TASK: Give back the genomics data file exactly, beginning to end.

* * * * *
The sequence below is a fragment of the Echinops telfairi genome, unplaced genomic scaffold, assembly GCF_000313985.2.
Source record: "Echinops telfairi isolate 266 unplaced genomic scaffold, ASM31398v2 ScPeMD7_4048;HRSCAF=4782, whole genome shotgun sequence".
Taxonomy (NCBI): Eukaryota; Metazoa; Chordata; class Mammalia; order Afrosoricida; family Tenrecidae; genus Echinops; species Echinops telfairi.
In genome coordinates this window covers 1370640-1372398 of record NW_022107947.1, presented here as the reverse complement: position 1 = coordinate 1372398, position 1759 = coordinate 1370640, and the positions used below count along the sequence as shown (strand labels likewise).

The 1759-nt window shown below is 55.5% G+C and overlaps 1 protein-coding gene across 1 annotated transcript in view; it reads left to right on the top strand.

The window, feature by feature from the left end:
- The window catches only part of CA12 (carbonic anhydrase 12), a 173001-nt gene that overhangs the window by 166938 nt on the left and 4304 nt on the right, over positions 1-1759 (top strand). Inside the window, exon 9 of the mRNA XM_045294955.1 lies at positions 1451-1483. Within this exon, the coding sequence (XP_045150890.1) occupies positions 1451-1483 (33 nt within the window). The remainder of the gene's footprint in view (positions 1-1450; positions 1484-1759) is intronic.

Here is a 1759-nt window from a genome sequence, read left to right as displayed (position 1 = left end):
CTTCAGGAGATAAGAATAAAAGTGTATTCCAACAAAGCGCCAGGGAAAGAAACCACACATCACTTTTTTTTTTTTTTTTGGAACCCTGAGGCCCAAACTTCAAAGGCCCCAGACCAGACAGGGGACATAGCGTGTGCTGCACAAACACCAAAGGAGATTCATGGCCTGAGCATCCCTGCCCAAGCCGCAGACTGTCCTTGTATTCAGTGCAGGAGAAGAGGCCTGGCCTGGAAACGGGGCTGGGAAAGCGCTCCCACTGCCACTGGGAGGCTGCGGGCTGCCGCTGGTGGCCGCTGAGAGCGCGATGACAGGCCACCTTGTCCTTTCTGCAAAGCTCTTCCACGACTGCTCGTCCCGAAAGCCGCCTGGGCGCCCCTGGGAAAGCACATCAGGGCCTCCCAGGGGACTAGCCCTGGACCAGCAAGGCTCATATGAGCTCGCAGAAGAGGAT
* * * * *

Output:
The sequence below is a fragment of the Echinops telfairi genome, unplaced genomic scaffold, assembly GCF_000313985.2.
Source record: "Echinops telfairi isolate 266 unplaced genomic scaffold, ASM31398v2 ScPeMD7_4048;HRSCAF=4782, whole genome shotgun sequence".
Taxonomy (NCBI): Eukaryota; Metazoa; Chordata; class Mammalia; order Afrosoricida; family Tenrecidae; genus Echinops; species Echinops telfairi.
In genome coordinates this window covers 1370640-1372398 of record NW_022107947.1, presented here as the reverse complement: position 1 = coordinate 1372398, position 1759 = coordinate 1370640, and the positions used below count along the sequence as shown (strand labels likewise).

The 1759-nt window shown below is 55.5% G+C and overlaps 1 protein-coding gene across 1 annotated transcript in view; it reads left to right on the top strand.

The window, feature by feature from the left end:
- The window catches only part of CA12 (carbonic anhydrase 12), a 173001-nt gene that overhangs the window by 166938 nt on the left and 4304 nt on the right, over positions 1-1759 (top strand). Inside the window, exon 9 of the mRNA XM_045294955.1 lies at positions 1451-1483. Within this exon, the coding sequence (XP_045150890.1) occupies positions 1451-1483 (33 nt within the window). The remainder of the gene's footprint in view (positions 1-1450; positions 1484-1759) is intronic.

Here is a 1759-nt window from a genome sequence, read left to right as displayed (position 1 = left end):
CTTCAGGAGATAAGAATAAAAGTGTATTCCAACAAAGCGCCAGGGAAAGAAACCACACATCACTTTTTTTTTTTTTTTTGGAACCCTGAGGCCCAAACTTCAAAGGCCCCAGACCAGACAGGGGACATAGCGTGTGCTGCACAAACACCAAAGGAGATTCATGGCCTGAGCATCCCTGCCCAAGCCGCAGACTGTCCTTGTATTCAGTGCAGGAGAAGAGGCCTGGCCTGGAAACGGGGCTGGGAAAGCGCTCCCACTGCCACTGGGAGGCTGCGGGCTGCCGCTGGTGGCCGCTGAGAGCGCGATGACAGGCCACCTTGTCCTTTCTGCAAAGCTCTTCCACGACTGCTCGTCCCGAAAGCCGCCTGGGCGCCCCTGGGAAAGCACATCAGGGCCTCCCAGGGGACTAGCCCTGGACCAGCAAGGCTCATATGAGCTCGCAGAAGAGGAT